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 Peak(s):  Quandary Peak  -  14,265 feet
 Post Date:  01/29/2012
 Date Climbed:   08/22/2011
 Posted By:  DeTour
 Additional Members:   Lucky

 The No Joke Route: Quandary - West Ridge   

With Sherman under our belts as an acclimation and warm-up 14er, our flatlander foursome set our sights on a more challenging route. The west ridge route on Quandary promised lots of fun scrambling and plenty of air. It was also short, which fit our criteria for our third full day in Colorado.

We had ogled this route for a while, considering it last year before choosing Kelso Ridge instead. We nicknamed it the “No Joke Route,” after Bill Middlebrook’s stern warning on the 14ers.com route description. The seriousness of the route was also driven home by a sign at the trailhead. We had seen the sign before in someone’s trip report photo, but to read it in the flesh when you’re heading up that way is sobering.

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The No Joke Route Sign

Our first look at the area came on Sunday afternoon, after hiking Sherman in the morning. We enjoyed a scenic drive to the Blue Lakes Trailhead, huffed up the brief incline to the dam, and surveyed a beautiful scene of lake and mountains. Some of the local wildlife greeted us, and for a while we were Men (and woman) Who Stared at Goats. On this, our 13th Fourteener, it was our first up-close look at the critters. While they were obviously peaceful creatures, the weapons they carried on their heads demanded a certain respect. Just the thought of the damage any one of them could inflict to a standing human made us cringe.

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Docile critters, thankfully

I had read for some years how fond goats are of human urine, so of course a couple of the guys had to take a leak to see what happened. Sure enough, they came eagerly slurping the pee off of rocks and gobbling down urine-soaked grass. We felt a warm fuzzy glow knowing our group helped provide essential nutrients to these poor creatures.

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mmnnnn, yummy!

The next morning we hit the trailhead early – too early in a way. The route description warns about crossing trails “going up from the lake,” but hiking by headlamp off of a 5:30 a.m. start, we ended up going astray on one of them anyway. After thrashing around in brush for a while, we agreed we were too high for that stage of the hike, and what little semblance of trail remained was not heading the right direction, west. We followed Rule 7 in The No Joke Route Sign and backtracked. It took just a few minutes from there to find small gully which led down to the main trail as morning dawned. We had essentially wasted a half-hour getting off-trail in the dark.

Once back on course, the section that followed was one of those wonderful serene morning hikes that reminds you why you love just being in the high country. Over a modest shoulder lay a ruggedly beautiful basin, with patches of beautiful wildflowers, majestic views down to the lake, and soon, alpenglow on the peaks before us.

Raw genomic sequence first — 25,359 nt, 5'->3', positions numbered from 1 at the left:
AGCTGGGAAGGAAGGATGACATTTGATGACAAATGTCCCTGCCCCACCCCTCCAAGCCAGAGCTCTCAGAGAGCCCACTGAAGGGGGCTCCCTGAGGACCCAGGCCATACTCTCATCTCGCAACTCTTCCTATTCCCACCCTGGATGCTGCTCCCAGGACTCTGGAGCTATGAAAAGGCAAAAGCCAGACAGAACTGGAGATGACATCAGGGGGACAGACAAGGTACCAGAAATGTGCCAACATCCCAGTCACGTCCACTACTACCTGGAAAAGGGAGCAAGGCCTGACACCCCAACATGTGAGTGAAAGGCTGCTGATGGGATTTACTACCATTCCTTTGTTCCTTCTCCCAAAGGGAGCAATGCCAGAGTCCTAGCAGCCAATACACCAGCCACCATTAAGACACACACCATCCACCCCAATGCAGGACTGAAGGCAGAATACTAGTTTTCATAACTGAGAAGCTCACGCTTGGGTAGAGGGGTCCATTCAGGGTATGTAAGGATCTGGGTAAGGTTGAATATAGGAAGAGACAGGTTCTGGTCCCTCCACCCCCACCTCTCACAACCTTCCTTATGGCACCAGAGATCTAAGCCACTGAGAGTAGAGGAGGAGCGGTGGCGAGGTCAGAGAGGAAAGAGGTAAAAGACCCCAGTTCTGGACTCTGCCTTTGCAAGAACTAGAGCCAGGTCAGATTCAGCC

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Dawn over Blue Lake reservoir

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Brothers color-coordinated with each other (dorky!) and with the alpenglow (awesome!)

Further up the basin, the trail runs alongside a small mountain stream, crossing over it to the southwest side after a while. Soon we were viewing from a distance what appeared to be our first climbing challenge of the route.

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We had not recognized it at the time this photo was taken, but in the far center background, just left of the tip of the cairn, is our snow gully

The route description upon which we relied heavily calls for ascending a “short, steep gully” at about 12,400 feet. There is a cryptic reference to the possibility of snow in the gully, but we were not prepared for what we saw this late August day.

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The gully that wasn't. Someonewhere under that white stuff is a rust-colored stain!

The snow slope was not terribly steep, but with no gear and no experience on snow, we agreed it was too steep for us to try. As we approached, we studied the terrain on both sides of the gully. The right looked like easy going initially, but it got cliffy up higher and we could not see what lay above the cliffs. The left side looked steep in spots and potentially loose.

With some trepidation, we chose to go left of the snow. Being forced to depart from the established route is a big issue for us. We take Rule 4 in The No Joke Route Sign pretty seriously.

Mark scrambled up the first section to see the lay of the land before we came up. I was relieved to hear him call down, “this is fine. There’s a cairn – there’s another one. Piece of cake.” Our concerns were unfounded. An easy, well-cairned trail, mostly class 2, wound through the rocks to the left of the snow. After we ascended it, I wondered if this might not be the best way to go even if the gully were snow-free.

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Easy terrain to the left of the snow gully